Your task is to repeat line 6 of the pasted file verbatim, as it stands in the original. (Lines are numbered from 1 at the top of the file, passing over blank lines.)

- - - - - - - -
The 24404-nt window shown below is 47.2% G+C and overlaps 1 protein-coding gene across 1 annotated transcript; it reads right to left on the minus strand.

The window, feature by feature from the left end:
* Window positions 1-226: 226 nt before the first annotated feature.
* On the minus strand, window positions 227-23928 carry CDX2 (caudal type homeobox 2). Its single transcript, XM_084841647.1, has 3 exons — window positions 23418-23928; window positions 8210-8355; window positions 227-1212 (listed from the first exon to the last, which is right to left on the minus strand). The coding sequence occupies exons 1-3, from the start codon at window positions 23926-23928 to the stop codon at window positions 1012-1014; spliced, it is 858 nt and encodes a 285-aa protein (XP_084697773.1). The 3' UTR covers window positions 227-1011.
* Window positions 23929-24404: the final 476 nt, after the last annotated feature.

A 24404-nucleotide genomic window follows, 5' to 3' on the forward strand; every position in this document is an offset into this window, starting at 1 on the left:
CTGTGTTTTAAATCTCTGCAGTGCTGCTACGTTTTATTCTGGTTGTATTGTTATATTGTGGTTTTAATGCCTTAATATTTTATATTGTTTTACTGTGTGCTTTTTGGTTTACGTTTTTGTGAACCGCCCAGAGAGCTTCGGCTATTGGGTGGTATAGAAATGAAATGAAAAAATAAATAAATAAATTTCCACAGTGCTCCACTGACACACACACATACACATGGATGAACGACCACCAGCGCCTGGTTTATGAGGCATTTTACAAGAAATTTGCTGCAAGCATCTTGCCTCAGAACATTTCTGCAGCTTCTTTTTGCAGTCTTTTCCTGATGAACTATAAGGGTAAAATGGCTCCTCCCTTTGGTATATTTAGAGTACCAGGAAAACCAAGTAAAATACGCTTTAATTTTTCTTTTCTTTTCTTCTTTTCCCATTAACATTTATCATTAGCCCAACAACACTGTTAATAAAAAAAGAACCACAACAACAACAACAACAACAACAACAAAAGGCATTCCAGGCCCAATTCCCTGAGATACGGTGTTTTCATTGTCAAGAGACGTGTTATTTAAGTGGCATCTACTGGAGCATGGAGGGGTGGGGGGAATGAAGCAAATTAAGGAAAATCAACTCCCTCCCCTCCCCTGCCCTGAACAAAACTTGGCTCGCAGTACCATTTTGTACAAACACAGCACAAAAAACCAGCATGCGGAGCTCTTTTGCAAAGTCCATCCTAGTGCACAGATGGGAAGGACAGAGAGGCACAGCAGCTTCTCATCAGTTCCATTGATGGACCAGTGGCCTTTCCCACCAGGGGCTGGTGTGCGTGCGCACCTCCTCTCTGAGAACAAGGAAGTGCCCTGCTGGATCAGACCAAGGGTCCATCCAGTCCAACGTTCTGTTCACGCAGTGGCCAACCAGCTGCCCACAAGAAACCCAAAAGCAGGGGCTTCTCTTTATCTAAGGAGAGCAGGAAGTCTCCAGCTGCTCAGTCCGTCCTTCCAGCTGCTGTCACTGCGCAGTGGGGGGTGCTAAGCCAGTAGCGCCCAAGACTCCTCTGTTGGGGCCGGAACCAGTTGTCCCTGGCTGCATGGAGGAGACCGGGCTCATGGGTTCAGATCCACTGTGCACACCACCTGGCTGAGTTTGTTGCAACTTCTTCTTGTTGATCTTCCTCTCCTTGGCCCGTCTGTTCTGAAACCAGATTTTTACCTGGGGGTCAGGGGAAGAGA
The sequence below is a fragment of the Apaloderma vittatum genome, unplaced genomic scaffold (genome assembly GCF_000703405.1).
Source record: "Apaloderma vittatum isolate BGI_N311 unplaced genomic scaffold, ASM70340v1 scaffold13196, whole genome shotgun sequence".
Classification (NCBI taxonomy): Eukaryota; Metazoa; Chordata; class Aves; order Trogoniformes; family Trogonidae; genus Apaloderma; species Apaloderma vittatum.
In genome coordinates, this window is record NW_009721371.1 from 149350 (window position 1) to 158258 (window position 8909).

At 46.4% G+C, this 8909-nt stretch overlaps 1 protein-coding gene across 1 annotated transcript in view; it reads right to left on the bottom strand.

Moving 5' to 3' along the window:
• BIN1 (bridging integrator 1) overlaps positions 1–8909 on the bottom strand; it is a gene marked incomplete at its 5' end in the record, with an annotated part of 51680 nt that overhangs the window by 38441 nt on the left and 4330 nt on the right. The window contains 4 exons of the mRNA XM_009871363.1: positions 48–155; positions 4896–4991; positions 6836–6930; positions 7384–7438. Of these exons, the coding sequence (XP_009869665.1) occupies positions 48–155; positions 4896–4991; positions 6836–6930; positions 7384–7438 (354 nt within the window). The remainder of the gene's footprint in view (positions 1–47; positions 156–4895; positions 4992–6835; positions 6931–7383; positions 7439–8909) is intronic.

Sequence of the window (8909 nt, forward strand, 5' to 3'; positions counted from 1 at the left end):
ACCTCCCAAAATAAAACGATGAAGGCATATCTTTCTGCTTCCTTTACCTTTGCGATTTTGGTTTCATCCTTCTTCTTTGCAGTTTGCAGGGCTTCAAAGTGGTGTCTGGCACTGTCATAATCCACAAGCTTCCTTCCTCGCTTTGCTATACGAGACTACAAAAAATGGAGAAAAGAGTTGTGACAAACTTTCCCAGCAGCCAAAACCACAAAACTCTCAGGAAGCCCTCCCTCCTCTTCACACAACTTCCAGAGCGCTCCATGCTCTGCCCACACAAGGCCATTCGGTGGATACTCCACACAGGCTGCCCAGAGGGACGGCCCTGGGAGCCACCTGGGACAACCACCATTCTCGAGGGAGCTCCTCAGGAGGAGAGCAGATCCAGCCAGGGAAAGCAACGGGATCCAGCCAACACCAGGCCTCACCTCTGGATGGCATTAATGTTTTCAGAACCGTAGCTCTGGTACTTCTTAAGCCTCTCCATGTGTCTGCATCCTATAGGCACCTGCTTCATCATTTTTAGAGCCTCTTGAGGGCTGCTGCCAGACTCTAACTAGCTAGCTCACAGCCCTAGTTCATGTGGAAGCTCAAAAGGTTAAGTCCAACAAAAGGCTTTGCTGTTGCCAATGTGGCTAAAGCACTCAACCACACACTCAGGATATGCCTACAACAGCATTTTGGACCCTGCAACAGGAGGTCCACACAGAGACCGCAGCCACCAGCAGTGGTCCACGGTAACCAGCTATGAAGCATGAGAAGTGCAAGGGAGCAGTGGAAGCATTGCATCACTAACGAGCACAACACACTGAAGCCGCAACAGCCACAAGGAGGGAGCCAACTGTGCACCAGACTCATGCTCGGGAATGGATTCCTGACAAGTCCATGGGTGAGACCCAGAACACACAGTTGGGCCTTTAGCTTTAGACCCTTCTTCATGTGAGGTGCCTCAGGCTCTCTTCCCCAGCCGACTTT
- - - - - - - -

A 24404-nucleotide genomic window follows, 5' to 3' on the forward strand; every position in this document is an offset into this window, starting at 1 on the left: